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A Strong-Willed and Defiant Child: What You Should Know

by: Guest Writer
Parenting never finishes. No matter your child’s age, when they’re in front of you, you are their guardian, and they are your child. It’s a hierarchy that is very, very difficult to break and avoid. As such, you will have a hand, to varying degrees and through different methods, in how they are, who they are throughout your life. Certain qualities some parents – and society – favor over others. Ones you have yourself and feel are important to pass on, or ones you believe are universally necessary. Being considerate, enthusiastic, persistent, humble, generous – all these are the kinds of traits many people prioritize. On the road to developing these, there may be unexpected forks, misdirection, obstacles. Your child may have an extreme emphasis on one of these qualities, which may have some negative impacts. A notable example would be being ‘strong-willed’.
Knowing what you want is one thing; pursuing and insisting on it is another. Children (in the ages from 4 to 16), as they’re developing sympathy and compassion, are liable to take this to an extreme. They want what they want, which is either led by their desire for that thing or by their opposition to what’s being asked of them. If they want the latest iteration of Woody from Toy Story or a fidget popper, you will know about it, and they will not let it go lightly. If they want to stay out longer with their friends despite you clearly stating a time to be home by, an argument will be had. This is part of the process of your child testing independence, separating themselves from you, rules, the order of time, standard language.
Nonetheless, are there points at which you should be worried? Are there moments when you need to action a solution to help them and help yourself? How should you handle them?
Should You be Worried?
Children and teenagers who are defiant can be a nightmare. Simple tasks and expectations are long, drawn-out negotiations, taxing both physically and emotionally for you (and them). You may have moments where you’re reminded you were like this once. Your mom tells a long story about how she could never get you to tidy up after yourself. But look at you now – ‘you turned out fine,’ she’ll say with a wink. It may remind you that being strong-willed doesn’t necessarily equate to being naughty.
There will be times, though, where you might need to pay closer attention to their defiance, their stubbornness, as it may indicate problems that need to be resolved for the betterment of their health.
Younger Children: Oppositional Defiant Disorder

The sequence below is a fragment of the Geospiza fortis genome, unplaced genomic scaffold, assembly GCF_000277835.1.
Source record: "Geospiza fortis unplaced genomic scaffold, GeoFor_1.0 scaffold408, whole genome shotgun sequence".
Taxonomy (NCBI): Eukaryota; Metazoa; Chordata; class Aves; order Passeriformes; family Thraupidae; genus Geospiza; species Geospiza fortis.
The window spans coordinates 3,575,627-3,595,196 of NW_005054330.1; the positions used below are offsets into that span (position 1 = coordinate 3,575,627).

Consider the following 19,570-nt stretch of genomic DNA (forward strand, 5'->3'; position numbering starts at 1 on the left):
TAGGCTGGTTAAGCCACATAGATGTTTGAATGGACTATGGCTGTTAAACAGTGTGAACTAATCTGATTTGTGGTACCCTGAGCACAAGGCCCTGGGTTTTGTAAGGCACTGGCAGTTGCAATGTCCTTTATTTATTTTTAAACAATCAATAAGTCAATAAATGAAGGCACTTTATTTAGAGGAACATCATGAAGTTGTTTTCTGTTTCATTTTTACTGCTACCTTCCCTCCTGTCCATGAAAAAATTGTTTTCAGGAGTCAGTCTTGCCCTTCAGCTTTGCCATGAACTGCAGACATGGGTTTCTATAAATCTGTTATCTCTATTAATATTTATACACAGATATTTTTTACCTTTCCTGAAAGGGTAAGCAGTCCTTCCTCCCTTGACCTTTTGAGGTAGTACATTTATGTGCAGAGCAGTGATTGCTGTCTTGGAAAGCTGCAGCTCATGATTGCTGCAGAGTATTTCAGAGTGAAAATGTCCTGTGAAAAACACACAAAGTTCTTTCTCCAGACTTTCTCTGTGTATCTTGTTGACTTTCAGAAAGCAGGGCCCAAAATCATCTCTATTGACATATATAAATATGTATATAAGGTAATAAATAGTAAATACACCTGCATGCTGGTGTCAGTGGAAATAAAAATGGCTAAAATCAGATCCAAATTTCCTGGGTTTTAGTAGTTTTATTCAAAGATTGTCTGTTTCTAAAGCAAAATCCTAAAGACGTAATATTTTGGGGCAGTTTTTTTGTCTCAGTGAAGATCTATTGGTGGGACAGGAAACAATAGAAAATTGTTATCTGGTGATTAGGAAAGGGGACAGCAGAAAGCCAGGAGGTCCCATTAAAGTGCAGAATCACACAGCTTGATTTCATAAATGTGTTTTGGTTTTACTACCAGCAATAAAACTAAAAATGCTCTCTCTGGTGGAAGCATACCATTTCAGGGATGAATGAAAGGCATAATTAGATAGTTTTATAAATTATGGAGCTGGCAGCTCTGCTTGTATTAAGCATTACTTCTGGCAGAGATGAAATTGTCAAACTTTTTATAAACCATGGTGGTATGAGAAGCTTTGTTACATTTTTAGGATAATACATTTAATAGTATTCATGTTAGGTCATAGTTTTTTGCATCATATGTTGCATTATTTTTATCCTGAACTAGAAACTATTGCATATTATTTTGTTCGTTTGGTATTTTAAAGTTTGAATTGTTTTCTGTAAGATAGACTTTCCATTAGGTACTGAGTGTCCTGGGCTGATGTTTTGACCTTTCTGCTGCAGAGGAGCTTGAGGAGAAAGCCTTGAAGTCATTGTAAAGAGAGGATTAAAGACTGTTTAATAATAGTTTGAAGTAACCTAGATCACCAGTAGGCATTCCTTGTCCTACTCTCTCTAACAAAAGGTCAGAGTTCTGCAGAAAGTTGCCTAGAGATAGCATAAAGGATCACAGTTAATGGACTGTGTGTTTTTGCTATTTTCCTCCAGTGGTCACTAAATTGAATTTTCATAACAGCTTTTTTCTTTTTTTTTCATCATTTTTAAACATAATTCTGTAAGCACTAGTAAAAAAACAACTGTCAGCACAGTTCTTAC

Oppositional defiant disorder (ODD) is one such thing to keep an eye out for. Diagnosed mostly in childhood, it means that your child is hostile, defiant, and uncooperative. It is sometimes misdiagnosed as ADHD as there are some similarities, but there are key differences between ADHD and disruptive behaviour disorders.
Over a prolonged period, almost daily, a child with ODD will have tantrums, question and refuse rules and commands, deliberately upset others, be angry and/or vindictive, and argue a lot. Experts suggest development hang-ups – a struggle to be independent leftover from their toddler years – can cause it or learned behavior – mirrored attitudes from peers, parents, and others, or attitudes reinforced by positive associations, like receiving attention and reactions after a tantrum. One solution would be behavior therapy for children, which can help both you, as a parent, and your child. They can provide the means to better understand what is causing such defiance and give them and you the tools to improve their behavior, enabling them to function better in a group environment.
Tweens and Teenagers: Environmental Factors
In many cases, your tween and/or teenager are likely to be guided by their environment: who they’re around, what they’re doing. Their defiance will likely only appear in opposition to something, and not when they’re on their own. ADHD is a possibility, though, should they display symptoms on their own. In 2016, 3.3 million children between the ages of 12 and 17 were diagnosed with ADHD.
Lecturing, you may have already found, is not a fruitful method to get through to children with ADHD. Be mindful of exactly what they are defiant towards. Try to understand the triggers and patterns. It might be an influential friend, something at school, or your home life. However, being aware of them is half the battle, which will allow you to begin the approach to change.
How Should You Handle Them?
Handling your strong-willed and defiant child is complicated. Largely, as you may have gleaned, it depends on their age.
With your tween or teenager, validating and affirming their decisions and feelings will create a much more positive and cooperative relationship. At their age, going through puberty and other significant life moments, being told ‘yes’ or ‘okay’ can go a long way when things can feel unstable and uncertain.
With your children, you can have a more active role. Validation works here, too. Listening to their opinions and arguments, rather than dismissing them, gives them a chance to express themselves fully, which may uncover the root of the issue (tiredness, i.e.). Giving them options is part of this validation. Allowing them to choose (within your clear and cleverly presented parameters) will reduce their defiance. Reinforcing the right kinds of behavior is also important.
Having a strong-willed child is something to be proud of. It is desirable. You’ll be able to trust them to do what’s right for them and, hopefully, others. Don’t be scared of defiance. It’s part of the journey.